As Von Franz notes, " compared to such holy sages as Lao Tzu or Chuang Tzu, Brother Klaus as a solitary hermit is a humbler figure." The identification of eremitic solitude as a vocation not only exempted him in the eyes of his Swiss compatriots as a gifted person, but gave Brother Klaus the psychological space to grow as a hermit reconciling the opposing needs of spirituality and sociability, of mystical vision and contribution to others. His abandonment of the world was an abandonment of its false values, but not of his fellow human beings in their simple yearnings.
Nicholas of Flue is esteemed by Christians of many sects. The Swiss Protestant writer Denis de Rougemont wrote a play about the life of Nicholas, and it was set as a libretto to an oratorio by the Protestant Swiss composer Arthur Honegger in 1939. The work was performed in Rome on the canonization of Nicholas of Flue in 1947.

Edward F Edinger, has elaborated the example above, citing the 'Bearskin', [symbol of 'beserker']
as being the most important, yet most easily overlooked, symbol.
Bears show up all the time in the most innocuous situations.

Melville; 'Redburn',[ch27]

The third day, with a good wind over the taffrail, we arrived so near
our destination, that we took a pilot at dusk.
He, and every thing connected with him were very different from our New
York pilot. In the first place, the pilot boat that brought him was a
plethoric looking sloop-rigged boat, with flat bows, that went wheezing
through the water; quite in contrast to the little gull of a schooner,
that bade us adieu off Sandy Hook. Aboard of her were ten or twelve
other pilots, fellows with shaggy brows, and muffled in shaggy coats,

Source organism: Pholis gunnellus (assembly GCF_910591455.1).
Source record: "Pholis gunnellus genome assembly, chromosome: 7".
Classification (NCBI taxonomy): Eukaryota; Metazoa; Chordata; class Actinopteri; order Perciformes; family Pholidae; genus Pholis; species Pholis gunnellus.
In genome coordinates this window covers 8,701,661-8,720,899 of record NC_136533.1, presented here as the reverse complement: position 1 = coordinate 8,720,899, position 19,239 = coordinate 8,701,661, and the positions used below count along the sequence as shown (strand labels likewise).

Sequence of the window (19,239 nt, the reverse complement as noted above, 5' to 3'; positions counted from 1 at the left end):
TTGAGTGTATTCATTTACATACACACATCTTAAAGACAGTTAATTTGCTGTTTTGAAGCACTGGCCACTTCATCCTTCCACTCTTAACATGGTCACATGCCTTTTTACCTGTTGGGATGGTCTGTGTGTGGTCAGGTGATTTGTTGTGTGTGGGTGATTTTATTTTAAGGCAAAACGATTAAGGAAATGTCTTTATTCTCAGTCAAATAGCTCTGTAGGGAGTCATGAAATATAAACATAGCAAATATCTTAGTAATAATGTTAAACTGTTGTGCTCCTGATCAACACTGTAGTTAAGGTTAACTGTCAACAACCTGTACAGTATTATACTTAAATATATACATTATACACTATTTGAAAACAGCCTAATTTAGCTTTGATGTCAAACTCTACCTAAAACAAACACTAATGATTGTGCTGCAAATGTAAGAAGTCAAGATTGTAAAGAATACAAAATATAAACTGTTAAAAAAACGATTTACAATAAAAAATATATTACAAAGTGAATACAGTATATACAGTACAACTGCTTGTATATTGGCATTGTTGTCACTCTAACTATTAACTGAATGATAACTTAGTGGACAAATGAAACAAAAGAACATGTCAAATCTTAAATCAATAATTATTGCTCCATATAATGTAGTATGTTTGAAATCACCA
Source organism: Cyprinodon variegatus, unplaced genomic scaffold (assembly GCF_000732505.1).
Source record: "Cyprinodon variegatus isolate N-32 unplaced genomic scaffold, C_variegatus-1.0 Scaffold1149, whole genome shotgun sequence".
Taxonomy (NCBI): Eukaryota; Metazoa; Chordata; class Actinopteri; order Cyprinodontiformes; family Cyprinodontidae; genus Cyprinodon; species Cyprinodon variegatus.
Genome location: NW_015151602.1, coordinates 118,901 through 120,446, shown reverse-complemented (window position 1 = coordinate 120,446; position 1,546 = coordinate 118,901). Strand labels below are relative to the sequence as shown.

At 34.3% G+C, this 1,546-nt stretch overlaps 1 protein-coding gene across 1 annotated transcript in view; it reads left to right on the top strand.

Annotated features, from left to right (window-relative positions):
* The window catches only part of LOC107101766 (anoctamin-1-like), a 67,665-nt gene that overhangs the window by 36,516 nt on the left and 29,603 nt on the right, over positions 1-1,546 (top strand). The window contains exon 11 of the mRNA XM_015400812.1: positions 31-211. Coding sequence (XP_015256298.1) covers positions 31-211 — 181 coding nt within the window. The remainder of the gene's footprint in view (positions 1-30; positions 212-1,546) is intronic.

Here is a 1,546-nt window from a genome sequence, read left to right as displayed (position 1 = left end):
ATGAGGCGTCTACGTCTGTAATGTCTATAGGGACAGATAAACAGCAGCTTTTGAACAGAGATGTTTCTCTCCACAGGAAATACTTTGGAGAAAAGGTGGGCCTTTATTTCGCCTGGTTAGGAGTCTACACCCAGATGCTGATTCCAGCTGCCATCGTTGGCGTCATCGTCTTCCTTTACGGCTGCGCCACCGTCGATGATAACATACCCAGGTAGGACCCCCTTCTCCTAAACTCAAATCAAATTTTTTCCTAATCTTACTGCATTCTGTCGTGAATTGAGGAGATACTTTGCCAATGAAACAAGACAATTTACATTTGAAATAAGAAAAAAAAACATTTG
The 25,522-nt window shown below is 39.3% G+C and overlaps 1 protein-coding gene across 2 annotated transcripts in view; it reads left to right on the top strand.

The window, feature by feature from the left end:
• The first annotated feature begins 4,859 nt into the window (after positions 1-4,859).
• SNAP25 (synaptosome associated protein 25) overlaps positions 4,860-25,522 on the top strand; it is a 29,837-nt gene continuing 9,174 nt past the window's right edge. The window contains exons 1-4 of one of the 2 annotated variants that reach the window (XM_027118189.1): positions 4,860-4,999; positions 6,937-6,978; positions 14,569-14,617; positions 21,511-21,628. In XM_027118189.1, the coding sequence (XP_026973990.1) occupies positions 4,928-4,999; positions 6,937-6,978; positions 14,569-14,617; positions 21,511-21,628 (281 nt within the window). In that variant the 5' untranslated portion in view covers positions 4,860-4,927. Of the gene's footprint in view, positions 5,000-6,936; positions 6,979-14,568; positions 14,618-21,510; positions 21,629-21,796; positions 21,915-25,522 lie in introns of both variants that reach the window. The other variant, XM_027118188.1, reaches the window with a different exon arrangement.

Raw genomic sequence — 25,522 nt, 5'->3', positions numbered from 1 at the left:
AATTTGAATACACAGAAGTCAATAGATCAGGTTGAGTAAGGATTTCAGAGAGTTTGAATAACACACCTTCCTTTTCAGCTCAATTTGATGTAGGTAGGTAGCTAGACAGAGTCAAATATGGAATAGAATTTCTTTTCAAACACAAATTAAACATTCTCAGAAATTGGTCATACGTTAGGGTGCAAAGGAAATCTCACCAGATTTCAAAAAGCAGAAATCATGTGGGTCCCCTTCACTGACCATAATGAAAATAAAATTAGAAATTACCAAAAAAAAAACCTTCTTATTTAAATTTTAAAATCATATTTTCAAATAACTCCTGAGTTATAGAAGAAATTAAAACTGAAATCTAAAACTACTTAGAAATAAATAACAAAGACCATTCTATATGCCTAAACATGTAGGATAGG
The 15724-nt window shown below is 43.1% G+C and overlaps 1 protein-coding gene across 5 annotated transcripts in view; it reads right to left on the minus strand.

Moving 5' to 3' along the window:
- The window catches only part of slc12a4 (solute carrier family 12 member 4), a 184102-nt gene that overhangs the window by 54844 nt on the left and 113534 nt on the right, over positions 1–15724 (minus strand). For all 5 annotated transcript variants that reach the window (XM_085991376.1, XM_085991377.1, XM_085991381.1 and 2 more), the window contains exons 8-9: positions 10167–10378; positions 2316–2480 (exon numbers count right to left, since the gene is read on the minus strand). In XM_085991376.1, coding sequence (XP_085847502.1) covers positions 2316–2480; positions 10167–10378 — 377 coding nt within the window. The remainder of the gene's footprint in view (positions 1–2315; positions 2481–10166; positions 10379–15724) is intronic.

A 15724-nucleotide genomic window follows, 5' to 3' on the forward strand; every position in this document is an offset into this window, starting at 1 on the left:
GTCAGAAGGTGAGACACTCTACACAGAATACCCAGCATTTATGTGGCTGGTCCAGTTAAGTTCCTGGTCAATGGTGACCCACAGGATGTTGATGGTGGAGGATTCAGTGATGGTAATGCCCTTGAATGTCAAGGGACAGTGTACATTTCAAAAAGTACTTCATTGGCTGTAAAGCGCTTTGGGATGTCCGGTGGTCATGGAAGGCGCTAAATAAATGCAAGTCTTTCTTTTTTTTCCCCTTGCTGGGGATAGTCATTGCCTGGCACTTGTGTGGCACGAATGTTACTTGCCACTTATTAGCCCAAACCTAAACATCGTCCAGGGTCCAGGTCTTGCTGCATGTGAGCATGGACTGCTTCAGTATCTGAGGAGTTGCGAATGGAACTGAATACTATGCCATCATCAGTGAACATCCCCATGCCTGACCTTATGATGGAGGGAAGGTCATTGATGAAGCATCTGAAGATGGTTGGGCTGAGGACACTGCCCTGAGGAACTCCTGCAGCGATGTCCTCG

who sat grouped together on deck like a fire-side of bears, wintering in
Aroostook. They must have had fine sociable times, though, together;
cruising about the Irish Sea in quest of Liverpool-bound vessels;
smoking cigars, drinking brandy-and-water, and spinning yarns; till at
last, one by one, they are all scattered on board of different ships,
and meet again by the side of a blazing sea-coal fire in some Liverpool
taproom, and prepare for another yachting.
Now, when this English pilot boarded us, I stared at him as if he had
been some wild animal just escaped from the Zoological Gardens; for here
was a real live Englishman, just from England. Nevertheless, as he soon
fell to ordering us here and there, and swearing vociferously in a
language quite familiar to me; I began to think him very common-place,
and considerable of a bore after all.

Some Bear Mythology;

The seven brightest stars of Ursa Major form a famous asterism known in the United Kingdom as the Plough, and was formerly called by the old name Charles's Wain ("wain" meaning "wagon") as it still is in Scandinavia, Karlavagnen. This common Germanic name originally meant the men's wagon (churls' wagon) in contrast to the women's wagon (Ursa Minor). There is also a theory that it was named after Charlemagne. In North America it is commonly known as the Big Dipper, because the major stars can be seen to follow the rough outline of a large ladle, or dipper; this is recognized as a grouping of stars in many cultures throughout the eras. In Hindu astronomy, it is referred to as Sapta Rishi meaning "The Seven Sages". Read More ...

Asterism derives from the Greek word for 'star', 'aster'. In astronomy, an asterism is a recognized pattern of stars seen in Earth's sky which is neither an official constellation nor a true star cluster. Asterisms are considered to be distinct from constellations, although the origin of most constellations is also a recognizable pattern of stars.

An asterism might be a part of a constellation, a pattern composed of stars from two or more constellations, or a smaller distinctive pattern of stars which are not physically associated and are therefore not classified as a cluster. Examples of Asterisms Aster - in reference to a planet, or to a particular configuration of planets or a conjunction of planets and stars - might be implicit in Matthew's description of the Star (aster) of Bethlehem which, if it was not an angelic or supernatural phenomenon, need not have been a single star.

Aster is also associated with Zoroaster. The 3 Magi were Zoroastrian priests.


 In Inuit mythology, Nanook or Nanuq[1] (Inuktitut syllabics: ᓇᓄᖅ[2]), which is from the Inuit language for polar bear, was the master of bears, meaning he decided if hunters had followed all applicable taboos and if they deserved success in hunting bears.